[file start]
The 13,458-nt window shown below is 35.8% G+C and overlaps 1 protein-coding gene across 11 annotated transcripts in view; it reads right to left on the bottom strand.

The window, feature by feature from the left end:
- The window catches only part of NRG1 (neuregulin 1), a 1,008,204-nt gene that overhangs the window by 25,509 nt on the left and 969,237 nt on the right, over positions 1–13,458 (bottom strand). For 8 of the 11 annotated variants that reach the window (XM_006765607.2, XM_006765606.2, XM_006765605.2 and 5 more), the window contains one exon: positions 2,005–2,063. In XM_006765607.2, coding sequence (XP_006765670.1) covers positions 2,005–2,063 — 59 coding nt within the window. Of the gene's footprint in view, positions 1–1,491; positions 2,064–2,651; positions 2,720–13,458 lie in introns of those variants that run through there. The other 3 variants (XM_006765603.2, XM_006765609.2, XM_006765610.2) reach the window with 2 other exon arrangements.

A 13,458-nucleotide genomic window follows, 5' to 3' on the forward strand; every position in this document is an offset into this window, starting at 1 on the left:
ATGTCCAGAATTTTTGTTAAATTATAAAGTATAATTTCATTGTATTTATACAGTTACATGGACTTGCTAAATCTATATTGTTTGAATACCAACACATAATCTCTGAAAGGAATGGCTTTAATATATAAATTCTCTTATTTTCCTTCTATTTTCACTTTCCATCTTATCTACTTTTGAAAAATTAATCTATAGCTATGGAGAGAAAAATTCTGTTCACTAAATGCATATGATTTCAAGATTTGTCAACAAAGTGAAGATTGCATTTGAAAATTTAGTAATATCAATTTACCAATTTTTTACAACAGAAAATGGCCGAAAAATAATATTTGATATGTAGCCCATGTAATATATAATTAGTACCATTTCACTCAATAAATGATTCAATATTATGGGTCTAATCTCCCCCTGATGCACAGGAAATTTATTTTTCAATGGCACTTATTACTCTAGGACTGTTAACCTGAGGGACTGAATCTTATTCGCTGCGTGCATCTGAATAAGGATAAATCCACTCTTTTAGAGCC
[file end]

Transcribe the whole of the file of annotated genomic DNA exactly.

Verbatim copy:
The 13,458-nt window shown below is 35.8% G+C and overlaps 1 protein-coding gene across 11 annotated transcripts in view; it reads right to left on the bottom strand.

The window, feature by feature from the left end:
- The window catches only part of NRG1 (neuregulin 1), a 1,008,204-nt gene that overhangs the window by 25,509 nt on the left and 969,237 nt on the right, over positions 1–13,458 (bottom strand). For 8 of the 11 annotated variants that reach the window (XM_006765607.2, XM_006765606.2, XM_006765605.2 and 5 more), the window contains one exon: positions 2,005–2,063. In XM_006765607.2, coding sequence (XP_006765670.1) covers positions 2,005–2,063 — 59 coding nt within the window. Of the gene's footprint in view, positions 1–1,491; positions 2,064–2,651; positions 2,720–13,458 lie in introns of those variants that run through there. The other 3 variants (XM_006765603.2, XM_006765609.2, XM_006765610.2) reach the window with 2 other exon arrangements.

A 13,458-nucleotide genomic window follows, 5' to 3' on the forward strand; every position in this document is an offset into this window, starting at 1 on the left:
ATGTCCAGAATTTTTGTTAAATTATAAAGTATAATTTCATTGTATTTATACAGTTACATGGACTTGCTAAATCTATATTGTTTGAATACCAACACATAATCTCTGAAAGGAATGGCTTTAATATATAAATTCTCTTATTTTCCTTCTATTTTCACTTTCCATCTTATCTACTTTTGAAAAATTAATCTATAGCTATGGAGAGAAAAATTCTGTTCACTAAATGCATATGATTTCAAGATTTGTCAACAAAGTGAAGATTGCATTTGAAAATTTAGTAATATCAATTTACCAATTTTTTACAACAGAAAATGGCCGAAAAATAATATTTGATATGTAGCCCATGTAATATATAATTAGTACCATTTCACTCAATAAATGATTCAATATTATGGGTCTAATCTCCCCCTGATGCACAGGAAATTTATTTTTCAATGGCACTTATTACTCTAGGACTGTTAACCTGAGGGACTGAATCTTATTCGCTGCGTGCATCTGAATAAGGATAAATCCACTCTTTTAGAGCC